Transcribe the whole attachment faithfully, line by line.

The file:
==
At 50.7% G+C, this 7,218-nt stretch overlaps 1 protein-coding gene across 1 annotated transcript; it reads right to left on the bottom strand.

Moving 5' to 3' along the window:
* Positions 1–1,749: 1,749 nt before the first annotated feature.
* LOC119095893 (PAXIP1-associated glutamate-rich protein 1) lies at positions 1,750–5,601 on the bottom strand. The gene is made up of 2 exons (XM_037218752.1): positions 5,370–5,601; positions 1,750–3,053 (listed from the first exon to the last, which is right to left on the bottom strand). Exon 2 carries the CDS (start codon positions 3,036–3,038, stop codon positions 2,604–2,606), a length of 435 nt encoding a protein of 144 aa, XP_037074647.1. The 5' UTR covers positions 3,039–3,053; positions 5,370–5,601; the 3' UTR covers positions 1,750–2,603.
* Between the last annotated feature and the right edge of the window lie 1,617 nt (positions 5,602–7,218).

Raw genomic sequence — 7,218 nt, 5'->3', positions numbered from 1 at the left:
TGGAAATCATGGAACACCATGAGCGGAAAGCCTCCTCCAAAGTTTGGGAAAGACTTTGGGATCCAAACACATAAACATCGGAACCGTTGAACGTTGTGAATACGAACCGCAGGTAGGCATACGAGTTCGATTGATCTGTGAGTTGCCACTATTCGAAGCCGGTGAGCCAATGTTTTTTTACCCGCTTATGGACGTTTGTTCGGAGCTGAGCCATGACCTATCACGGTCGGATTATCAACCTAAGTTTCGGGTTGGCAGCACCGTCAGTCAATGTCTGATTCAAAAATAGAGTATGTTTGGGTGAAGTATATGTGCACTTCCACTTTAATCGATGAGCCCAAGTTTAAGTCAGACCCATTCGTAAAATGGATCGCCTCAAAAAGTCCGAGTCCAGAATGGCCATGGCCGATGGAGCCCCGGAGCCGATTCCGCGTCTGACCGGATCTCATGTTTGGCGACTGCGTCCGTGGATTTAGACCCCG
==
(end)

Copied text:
At 50.7% G+C, this 7,218-nt stretch overlaps 1 protein-coding gene across 1 annotated transcript; it reads right to left on the bottom strand.

Moving 5' to 3' along the window:
* Positions 1–1,749: 1,749 nt before the first annotated feature.
* LOC119095893 (PAXIP1-associated glutamate-rich protein 1) lies at positions 1,750–5,601 on the bottom strand. The gene is made up of 2 exons (XM_037218752.1): positions 5,370–5,601; positions 1,750–3,053 (listed from the first exon to the last, which is right to left on the bottom strand). Exon 2 carries the CDS (start codon positions 3,036–3,038, stop codon positions 2,604–2,606), a length of 435 nt encoding a protein of 144 aa, XP_037074647.1. The 5' UTR covers positions 3,039–3,053; positions 5,370–5,601; the 3' UTR covers positions 1,750–2,603.
* Between the last annotated feature and the right edge of the window lie 1,617 nt (positions 5,602–7,218).

Raw genomic sequence — 7,218 nt, 5'->3', positions numbered from 1 at the left:
TGGAAATCATGGAACACCATGAGCGGAAAGCCTCCTCCAAAGTTTGGGAAAGACTTTGGGATCCAAACACATAAACATCGGAACCGTTGAACGTTGTGAATACGAACCGCAGGTAGGCATACGAGTTCGATTGATCTGTGAGTTGCCACTATTCGAAGCCGGTGAGCCAATGTTTTTTTACCCGCTTATGGACGTTTGTTCGGAGCTGAGCCATGACCTATCACGGTCGGATTATCAACCTAAGTTTCGGGTTGGCAGCACCGTCAGTCAATGTCTGATTCAAAAATAGAGTATGTTTGGGTGAAGTATATGTGCACTTCCACTTTAATCGATGAGCCCAAGTTTAAGTCAGACCCATTCGTAAAATGGATCGCCTCAAAAAGTCCGAGTCCAGAATGGCCATGGCCGATGGAGCCCCGGAGCCGATTCCGCGTCTGACCGGATCTCATGTTTGGCGACTGCGTCCGTGGATTTAGACCCCG